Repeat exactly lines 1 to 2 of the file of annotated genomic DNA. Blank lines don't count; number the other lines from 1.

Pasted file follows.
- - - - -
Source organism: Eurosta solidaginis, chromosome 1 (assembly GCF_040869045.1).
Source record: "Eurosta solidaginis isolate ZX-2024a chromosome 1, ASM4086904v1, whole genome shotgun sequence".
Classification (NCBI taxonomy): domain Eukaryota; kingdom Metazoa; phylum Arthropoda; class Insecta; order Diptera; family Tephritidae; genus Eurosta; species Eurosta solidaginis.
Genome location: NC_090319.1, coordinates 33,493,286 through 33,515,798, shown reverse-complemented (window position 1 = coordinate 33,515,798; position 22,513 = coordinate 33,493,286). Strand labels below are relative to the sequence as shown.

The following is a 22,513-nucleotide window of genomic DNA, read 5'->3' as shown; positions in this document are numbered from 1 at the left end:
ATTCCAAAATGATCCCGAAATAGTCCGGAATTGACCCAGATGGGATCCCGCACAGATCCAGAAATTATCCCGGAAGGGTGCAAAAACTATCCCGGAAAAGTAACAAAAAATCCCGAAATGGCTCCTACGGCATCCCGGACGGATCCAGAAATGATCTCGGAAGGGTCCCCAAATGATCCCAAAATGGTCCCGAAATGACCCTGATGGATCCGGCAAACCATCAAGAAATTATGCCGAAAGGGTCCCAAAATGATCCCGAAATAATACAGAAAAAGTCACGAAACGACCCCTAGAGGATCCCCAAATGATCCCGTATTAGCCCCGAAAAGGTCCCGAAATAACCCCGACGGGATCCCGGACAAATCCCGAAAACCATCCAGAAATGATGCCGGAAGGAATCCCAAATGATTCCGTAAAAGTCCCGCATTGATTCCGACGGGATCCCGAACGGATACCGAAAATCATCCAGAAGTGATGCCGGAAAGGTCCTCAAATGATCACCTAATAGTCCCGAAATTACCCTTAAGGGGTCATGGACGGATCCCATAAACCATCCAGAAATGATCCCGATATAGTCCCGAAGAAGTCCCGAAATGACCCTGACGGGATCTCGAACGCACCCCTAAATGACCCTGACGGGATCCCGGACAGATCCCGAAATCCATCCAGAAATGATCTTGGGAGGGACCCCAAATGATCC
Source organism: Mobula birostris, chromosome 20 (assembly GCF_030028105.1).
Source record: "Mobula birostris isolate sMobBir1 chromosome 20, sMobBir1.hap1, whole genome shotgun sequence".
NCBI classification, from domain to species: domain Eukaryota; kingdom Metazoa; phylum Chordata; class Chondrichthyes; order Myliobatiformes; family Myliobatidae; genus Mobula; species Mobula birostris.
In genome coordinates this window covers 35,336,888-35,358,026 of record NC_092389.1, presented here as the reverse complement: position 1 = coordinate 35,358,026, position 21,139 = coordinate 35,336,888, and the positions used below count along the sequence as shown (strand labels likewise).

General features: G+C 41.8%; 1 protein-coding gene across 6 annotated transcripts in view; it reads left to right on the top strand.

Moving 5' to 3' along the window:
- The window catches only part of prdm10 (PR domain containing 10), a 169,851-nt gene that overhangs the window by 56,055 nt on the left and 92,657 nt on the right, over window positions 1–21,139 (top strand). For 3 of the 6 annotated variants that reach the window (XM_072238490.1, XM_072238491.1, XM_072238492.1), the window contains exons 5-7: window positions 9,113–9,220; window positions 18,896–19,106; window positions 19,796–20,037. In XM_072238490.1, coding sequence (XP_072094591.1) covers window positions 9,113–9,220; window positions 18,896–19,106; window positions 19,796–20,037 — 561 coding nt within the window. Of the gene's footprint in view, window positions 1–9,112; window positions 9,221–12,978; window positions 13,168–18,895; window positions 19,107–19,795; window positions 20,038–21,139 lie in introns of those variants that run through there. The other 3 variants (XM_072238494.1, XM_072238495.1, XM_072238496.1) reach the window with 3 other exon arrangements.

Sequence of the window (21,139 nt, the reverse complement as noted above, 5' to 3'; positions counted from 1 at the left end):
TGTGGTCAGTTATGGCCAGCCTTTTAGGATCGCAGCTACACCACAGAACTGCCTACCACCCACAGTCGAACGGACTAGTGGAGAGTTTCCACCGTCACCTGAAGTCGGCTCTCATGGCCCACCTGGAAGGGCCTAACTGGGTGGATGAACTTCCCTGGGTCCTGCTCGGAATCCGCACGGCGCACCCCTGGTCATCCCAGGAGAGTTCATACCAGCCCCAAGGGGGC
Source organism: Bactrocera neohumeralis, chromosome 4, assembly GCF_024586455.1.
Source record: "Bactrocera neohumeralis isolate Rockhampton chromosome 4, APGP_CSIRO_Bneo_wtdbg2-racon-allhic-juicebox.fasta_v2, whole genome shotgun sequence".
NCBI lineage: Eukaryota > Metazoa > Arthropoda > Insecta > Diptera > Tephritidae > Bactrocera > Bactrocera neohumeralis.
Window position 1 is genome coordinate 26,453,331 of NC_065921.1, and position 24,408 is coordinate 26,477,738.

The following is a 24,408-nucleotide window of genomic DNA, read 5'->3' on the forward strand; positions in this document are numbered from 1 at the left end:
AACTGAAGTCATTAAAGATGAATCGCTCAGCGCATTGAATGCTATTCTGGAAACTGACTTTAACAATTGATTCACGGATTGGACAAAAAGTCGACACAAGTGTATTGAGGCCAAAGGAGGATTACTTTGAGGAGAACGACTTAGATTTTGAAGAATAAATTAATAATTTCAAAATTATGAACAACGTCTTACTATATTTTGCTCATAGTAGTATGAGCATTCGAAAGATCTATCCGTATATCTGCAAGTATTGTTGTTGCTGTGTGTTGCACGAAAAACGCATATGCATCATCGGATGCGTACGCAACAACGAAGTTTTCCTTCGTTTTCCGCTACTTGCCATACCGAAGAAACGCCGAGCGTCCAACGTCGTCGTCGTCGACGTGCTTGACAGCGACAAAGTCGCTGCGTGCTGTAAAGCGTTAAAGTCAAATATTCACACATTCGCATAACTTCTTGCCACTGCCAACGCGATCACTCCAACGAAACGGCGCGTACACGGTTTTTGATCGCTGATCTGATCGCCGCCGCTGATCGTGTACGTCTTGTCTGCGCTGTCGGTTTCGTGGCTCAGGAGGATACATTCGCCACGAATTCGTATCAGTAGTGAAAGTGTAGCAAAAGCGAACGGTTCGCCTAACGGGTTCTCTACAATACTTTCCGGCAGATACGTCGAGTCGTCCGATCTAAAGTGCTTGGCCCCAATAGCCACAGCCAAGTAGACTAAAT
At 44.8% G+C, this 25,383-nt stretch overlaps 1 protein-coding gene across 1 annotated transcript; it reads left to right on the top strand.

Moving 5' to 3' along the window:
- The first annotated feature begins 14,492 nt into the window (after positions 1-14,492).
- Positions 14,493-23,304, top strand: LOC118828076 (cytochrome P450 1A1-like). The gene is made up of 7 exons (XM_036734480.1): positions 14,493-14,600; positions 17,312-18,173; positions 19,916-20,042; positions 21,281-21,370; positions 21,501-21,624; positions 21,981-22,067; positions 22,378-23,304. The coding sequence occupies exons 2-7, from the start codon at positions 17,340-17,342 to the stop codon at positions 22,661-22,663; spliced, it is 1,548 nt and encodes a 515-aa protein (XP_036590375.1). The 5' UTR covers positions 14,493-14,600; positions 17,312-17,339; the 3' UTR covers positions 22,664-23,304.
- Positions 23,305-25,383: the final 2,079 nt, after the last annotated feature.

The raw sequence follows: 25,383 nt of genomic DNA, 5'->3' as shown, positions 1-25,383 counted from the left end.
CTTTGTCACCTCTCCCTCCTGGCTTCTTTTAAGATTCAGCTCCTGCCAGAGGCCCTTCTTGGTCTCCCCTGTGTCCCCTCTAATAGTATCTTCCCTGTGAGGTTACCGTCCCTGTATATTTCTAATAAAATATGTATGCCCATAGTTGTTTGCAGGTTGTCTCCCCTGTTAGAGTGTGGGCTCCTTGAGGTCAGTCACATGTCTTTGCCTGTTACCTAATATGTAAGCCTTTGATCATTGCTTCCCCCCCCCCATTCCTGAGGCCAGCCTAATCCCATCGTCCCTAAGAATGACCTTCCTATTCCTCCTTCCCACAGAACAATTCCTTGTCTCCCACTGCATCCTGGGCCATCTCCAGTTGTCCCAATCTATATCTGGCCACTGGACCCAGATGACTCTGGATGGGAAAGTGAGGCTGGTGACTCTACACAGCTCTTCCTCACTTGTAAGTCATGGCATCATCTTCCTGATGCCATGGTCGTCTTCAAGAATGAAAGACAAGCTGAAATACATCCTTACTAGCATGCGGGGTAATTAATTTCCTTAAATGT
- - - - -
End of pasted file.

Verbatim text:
Source organism: Eurosta solidaginis, chromosome 1 (assembly GCF_040869045.1).
Source record: "Eurosta solidaginis isolate ZX-2024a chromosome 1, ASM4086904v1, whole genome shotgun sequence".